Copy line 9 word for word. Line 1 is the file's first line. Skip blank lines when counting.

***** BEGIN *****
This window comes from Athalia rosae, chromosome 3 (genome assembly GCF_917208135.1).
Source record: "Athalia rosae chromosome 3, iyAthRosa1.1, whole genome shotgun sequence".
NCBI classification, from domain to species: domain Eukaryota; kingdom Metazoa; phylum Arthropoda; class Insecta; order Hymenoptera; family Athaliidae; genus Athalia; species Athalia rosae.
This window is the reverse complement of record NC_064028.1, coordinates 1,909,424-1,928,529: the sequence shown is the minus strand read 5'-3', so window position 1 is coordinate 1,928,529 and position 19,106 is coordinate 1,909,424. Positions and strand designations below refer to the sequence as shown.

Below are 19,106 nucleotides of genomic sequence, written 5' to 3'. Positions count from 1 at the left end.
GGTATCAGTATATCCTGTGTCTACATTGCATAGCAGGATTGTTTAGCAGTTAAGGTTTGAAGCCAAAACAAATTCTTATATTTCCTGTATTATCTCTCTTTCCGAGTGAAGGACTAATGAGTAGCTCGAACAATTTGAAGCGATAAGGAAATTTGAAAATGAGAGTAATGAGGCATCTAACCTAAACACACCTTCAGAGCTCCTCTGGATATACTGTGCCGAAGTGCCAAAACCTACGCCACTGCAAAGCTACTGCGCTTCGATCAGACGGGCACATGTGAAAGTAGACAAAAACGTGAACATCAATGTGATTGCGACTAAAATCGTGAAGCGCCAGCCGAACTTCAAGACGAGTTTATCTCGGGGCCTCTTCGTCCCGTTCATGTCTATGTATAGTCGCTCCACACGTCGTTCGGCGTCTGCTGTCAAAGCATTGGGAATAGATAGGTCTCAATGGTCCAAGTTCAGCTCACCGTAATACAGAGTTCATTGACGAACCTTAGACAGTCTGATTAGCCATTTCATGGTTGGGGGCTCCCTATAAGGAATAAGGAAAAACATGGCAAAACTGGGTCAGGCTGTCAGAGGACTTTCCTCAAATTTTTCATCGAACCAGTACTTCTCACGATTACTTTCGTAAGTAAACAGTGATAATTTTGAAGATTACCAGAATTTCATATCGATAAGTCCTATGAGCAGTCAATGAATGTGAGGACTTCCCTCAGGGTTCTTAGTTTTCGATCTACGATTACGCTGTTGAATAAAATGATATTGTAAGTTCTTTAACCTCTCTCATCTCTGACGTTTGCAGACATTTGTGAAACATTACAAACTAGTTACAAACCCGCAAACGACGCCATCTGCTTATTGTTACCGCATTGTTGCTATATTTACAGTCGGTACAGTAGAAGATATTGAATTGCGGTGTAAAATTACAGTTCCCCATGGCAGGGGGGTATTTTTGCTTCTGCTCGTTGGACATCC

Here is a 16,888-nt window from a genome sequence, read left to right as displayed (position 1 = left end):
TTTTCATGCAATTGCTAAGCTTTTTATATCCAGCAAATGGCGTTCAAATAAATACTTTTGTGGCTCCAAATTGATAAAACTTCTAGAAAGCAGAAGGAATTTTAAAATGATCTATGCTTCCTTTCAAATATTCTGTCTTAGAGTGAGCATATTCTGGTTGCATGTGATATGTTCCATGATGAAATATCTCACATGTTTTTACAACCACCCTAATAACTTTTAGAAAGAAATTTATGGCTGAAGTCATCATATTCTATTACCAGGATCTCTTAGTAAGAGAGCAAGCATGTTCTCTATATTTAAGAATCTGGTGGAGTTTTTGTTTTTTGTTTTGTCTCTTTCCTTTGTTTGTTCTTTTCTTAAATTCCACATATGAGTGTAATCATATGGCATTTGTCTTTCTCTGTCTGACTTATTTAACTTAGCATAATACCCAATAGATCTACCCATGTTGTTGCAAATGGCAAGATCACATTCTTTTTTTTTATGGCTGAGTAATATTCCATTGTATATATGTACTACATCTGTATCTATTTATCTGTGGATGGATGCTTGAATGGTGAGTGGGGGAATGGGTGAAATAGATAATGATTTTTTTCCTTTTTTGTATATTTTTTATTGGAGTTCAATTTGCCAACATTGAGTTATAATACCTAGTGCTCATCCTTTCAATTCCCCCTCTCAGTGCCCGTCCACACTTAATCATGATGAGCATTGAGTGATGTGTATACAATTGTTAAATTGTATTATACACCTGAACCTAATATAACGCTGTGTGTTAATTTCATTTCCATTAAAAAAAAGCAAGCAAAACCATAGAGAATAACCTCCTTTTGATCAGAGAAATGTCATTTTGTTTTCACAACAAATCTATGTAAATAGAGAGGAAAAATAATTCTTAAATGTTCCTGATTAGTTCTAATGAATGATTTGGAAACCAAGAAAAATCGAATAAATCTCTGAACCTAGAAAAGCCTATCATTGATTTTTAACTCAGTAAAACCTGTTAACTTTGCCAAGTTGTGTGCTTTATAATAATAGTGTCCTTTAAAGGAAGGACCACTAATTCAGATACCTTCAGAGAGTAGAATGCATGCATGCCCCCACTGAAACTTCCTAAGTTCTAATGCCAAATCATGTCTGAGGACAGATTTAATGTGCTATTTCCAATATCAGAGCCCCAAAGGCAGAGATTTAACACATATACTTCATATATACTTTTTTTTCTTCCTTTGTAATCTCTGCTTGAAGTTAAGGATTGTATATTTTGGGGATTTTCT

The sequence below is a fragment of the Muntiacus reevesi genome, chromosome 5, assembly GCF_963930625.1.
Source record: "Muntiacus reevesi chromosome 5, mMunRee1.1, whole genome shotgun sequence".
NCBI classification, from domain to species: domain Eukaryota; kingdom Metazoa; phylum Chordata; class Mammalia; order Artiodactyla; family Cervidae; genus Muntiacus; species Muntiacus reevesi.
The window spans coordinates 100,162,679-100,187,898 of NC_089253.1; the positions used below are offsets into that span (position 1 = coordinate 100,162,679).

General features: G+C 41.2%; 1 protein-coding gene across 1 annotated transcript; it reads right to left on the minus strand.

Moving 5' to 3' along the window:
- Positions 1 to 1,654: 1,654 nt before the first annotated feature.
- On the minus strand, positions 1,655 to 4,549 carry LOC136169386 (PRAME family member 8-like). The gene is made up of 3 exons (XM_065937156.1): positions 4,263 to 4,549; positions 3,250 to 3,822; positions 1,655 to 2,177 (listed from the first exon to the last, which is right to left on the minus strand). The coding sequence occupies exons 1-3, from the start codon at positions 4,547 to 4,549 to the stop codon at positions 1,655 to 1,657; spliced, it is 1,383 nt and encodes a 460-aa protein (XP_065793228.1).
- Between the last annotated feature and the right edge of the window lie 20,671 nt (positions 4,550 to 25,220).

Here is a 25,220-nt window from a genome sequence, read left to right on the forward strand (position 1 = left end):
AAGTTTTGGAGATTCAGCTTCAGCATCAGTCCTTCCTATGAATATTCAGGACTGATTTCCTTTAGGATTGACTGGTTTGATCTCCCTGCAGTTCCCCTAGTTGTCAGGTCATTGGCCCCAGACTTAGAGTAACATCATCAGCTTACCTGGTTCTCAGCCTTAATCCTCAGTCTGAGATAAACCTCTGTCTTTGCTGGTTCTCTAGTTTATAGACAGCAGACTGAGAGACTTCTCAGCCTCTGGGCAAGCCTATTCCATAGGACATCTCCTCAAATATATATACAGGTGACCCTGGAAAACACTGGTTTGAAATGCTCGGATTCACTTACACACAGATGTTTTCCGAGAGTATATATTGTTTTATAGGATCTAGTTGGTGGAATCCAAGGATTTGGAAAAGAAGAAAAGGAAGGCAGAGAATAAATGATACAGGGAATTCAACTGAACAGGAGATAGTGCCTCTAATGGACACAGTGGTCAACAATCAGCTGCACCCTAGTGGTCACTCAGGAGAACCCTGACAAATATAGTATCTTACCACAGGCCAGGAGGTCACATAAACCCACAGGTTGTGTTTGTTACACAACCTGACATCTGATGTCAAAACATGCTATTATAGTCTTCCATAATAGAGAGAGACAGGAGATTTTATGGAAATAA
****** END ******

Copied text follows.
The sequence below is a fragment of the Muntiacus reevesi genome, chromosome 5, assembly GCF_963930625.1.